Who's Hogging the Energy in Your Home?

You know the home electronics and appliances in your house eat up the electricity you pay for each month, but you might not have a sense of which ones have the biggest appetites.

Watt Are They Using?

The first step is to learn how many watts your electronics and appliances consume. You can usually find the wattage stamped on the bottom or back of the device or on its nameplate. The wattage listed is the maximum power the device draws. Since many appliances have a range of settings (for example, the volume on a radio), the actual amount of power consumed can vary.

Typical Wattages for Common Appliances

Here are nameplate wattages for many household electronics and appliances, from highest to lowest users (from the US government's energy information website, https://www.eere.energy.gov/):

More than 1000 watts  
Water heater (40 gallon) 4500-5500
Clothes dryer 1800-5000
Toaster oven 1225
Dishwasher 1200-2400
Hair dryer 1200-1875
Clothes iron 1000-1800
Vacuum cleaner 1000-1440
Under 1000 watts  
Coffee maker 900-1200
Toaster 800-1400
Dehumidifier 785
Fan, furnace 750
Heater (portable) 750-1500
Microwave oven 750-1100
Refrigerator (frost-free, 16 cubic feet) 725
Clothes washer 350-500
Water pump (deep well) 250-1100
Fan, whole house 2400750
Television, projection, 53-61 inch 170
Computer monitor (awake/asleep) 150/30 or less
Television, 36 inch 133
Computer CPU (awake/asleep) 120/30
Water bed (with heater, no cover) 120-380
Television, flat screen 120
Television, 27 inch 113
Under 100 watts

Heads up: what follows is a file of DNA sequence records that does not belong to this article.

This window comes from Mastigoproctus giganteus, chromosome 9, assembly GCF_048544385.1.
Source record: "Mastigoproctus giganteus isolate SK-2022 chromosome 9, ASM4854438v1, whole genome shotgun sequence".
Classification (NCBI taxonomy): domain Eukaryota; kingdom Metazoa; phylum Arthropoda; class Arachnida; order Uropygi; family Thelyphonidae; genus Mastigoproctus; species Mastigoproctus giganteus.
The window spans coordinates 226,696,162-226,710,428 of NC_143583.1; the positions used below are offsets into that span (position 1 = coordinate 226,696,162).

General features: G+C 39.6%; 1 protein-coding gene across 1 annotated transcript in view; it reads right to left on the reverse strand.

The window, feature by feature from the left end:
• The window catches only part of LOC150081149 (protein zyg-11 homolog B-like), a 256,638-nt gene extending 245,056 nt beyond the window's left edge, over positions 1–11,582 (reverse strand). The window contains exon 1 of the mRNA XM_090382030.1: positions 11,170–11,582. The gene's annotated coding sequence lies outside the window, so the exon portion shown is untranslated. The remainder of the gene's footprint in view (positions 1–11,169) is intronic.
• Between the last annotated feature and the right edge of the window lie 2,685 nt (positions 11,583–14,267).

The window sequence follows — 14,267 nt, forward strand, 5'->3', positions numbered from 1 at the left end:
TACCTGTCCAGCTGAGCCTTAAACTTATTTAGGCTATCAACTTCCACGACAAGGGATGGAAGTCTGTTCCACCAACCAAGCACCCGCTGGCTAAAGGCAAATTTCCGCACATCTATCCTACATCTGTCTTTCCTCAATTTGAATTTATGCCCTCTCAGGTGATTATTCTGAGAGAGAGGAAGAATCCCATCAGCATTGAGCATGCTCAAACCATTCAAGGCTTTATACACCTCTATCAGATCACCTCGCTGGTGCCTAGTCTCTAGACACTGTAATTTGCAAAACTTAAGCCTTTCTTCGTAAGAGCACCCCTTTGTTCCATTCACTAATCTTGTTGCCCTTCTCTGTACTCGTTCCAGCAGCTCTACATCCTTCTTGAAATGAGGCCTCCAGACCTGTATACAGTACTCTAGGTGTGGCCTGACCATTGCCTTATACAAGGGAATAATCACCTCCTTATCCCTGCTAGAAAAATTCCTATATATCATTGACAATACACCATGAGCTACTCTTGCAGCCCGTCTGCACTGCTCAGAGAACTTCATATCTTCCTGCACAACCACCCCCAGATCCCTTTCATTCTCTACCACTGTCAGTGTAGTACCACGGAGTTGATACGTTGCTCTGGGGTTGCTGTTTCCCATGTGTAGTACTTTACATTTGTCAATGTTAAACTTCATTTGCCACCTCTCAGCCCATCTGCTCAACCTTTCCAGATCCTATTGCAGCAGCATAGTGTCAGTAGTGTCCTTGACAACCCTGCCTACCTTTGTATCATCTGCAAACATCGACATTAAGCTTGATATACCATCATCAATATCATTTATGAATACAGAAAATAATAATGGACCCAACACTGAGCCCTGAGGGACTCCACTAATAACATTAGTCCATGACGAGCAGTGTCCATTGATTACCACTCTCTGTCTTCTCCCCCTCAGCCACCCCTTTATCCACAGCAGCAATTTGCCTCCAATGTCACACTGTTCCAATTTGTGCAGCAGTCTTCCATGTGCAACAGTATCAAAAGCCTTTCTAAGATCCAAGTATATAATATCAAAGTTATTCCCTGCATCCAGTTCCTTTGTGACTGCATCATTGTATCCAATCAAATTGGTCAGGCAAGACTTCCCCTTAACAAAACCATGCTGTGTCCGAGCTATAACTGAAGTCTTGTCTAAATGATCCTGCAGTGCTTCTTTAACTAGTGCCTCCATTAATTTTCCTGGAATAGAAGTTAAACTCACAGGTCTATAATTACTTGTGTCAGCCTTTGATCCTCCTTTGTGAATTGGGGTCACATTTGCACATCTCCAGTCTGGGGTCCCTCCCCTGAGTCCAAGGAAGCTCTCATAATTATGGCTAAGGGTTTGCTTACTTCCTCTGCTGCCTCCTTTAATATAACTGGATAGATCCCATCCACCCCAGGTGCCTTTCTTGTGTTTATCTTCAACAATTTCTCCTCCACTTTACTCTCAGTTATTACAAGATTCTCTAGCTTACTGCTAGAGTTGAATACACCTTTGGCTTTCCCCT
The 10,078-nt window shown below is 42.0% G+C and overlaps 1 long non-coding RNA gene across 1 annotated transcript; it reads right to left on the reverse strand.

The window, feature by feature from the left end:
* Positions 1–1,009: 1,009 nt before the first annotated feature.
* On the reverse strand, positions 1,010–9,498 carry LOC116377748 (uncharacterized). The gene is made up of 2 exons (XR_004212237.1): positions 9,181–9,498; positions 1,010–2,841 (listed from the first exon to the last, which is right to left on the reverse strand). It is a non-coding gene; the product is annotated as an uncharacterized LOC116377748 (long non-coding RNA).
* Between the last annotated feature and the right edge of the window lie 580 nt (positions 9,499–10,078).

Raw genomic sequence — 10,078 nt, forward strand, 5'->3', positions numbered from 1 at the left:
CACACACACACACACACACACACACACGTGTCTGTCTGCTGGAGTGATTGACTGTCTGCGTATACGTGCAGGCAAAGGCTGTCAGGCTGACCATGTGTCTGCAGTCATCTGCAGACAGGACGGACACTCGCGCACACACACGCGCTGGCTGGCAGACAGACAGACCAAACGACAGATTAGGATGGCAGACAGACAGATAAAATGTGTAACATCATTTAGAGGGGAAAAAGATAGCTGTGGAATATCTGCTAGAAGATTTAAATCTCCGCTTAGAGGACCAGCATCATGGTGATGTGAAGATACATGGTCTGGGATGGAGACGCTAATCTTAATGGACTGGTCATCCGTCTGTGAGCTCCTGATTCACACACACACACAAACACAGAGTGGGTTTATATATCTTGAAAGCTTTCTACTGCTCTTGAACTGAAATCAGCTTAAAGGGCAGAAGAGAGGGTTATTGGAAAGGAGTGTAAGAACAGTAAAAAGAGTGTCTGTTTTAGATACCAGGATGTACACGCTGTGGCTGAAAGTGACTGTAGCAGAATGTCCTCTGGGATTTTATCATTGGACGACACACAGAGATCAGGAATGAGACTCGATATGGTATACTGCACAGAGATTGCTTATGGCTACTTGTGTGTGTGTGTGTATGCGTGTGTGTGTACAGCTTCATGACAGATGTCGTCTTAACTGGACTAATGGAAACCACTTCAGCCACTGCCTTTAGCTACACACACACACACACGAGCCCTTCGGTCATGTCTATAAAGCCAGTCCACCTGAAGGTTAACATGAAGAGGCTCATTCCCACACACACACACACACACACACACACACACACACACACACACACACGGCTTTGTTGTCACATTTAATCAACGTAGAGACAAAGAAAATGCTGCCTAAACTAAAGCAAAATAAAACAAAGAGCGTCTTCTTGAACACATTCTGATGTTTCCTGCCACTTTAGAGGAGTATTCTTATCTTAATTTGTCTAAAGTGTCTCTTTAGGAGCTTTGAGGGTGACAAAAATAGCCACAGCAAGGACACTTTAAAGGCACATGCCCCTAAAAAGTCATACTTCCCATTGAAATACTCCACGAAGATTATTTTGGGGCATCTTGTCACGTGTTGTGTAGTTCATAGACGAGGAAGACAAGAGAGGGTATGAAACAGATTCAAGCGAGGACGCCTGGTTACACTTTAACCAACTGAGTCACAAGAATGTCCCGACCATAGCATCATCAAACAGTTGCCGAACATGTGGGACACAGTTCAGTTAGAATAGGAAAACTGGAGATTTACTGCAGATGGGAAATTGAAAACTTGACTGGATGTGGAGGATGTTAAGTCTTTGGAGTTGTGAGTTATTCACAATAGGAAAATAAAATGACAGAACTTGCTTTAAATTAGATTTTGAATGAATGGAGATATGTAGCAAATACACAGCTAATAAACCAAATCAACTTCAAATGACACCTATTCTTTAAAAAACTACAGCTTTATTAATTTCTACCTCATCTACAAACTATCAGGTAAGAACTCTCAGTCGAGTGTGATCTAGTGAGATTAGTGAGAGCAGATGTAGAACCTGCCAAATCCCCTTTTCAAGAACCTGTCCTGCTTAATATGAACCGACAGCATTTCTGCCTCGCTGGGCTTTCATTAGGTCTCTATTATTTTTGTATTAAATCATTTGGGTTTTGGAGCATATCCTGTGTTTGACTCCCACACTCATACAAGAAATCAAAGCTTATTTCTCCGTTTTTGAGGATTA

Radio (stereo) 70-400
Fan, ceiling fan 65-175
Television, 19 inch 65-110
Electric blanket single/double 60/100
Aquarium 50-1210
Fan, window 55-250
Laptop computer 50
DVD 20-25
VCR 17-21
Clock radio 10

Factor In the Time On

For a truer picture of energy consumed, look beyond the wattage — factor in how long the device is on. The television that consumes 100 watts and is on for 4 hours a day contributes more to your electric bill than does the 1000-watt clothes iron you use for 15 minutes a month (when you decide to wear that cotton shirt to a nice restaurant).

To figure out how much each device costs each month, take a look at your electric bill to find out you much your electric utility charges per kilowatt-hour (kwh — or check their website. Then follow these steps:

1. Divide the wattage (either from the nameplate or from the table above) by 1000 to convert watts to kilowatts.

2. Multiply the kilowatts by the number of hours the device is on each day to find the daily kwh consumed. So the 100 watt television (or 0.1 kilowatt) that runs 4 hours a days uses 0.4 kwh. (Assume your refrigerator runs 8 hours a day, because refrigerators cycle on and off).

3. Multiply the device's kwh by how much your local utility charges per kwh to learn how much it costs you each day.

You can also calculate the use per month, season or year. For example, a window fan that consumes 200 watts (0.2 kilowatts) and runs 4 hours a day during the summer (120 days) costs $8.16 for the summer if electricity costs 8.5 cents per kwh.

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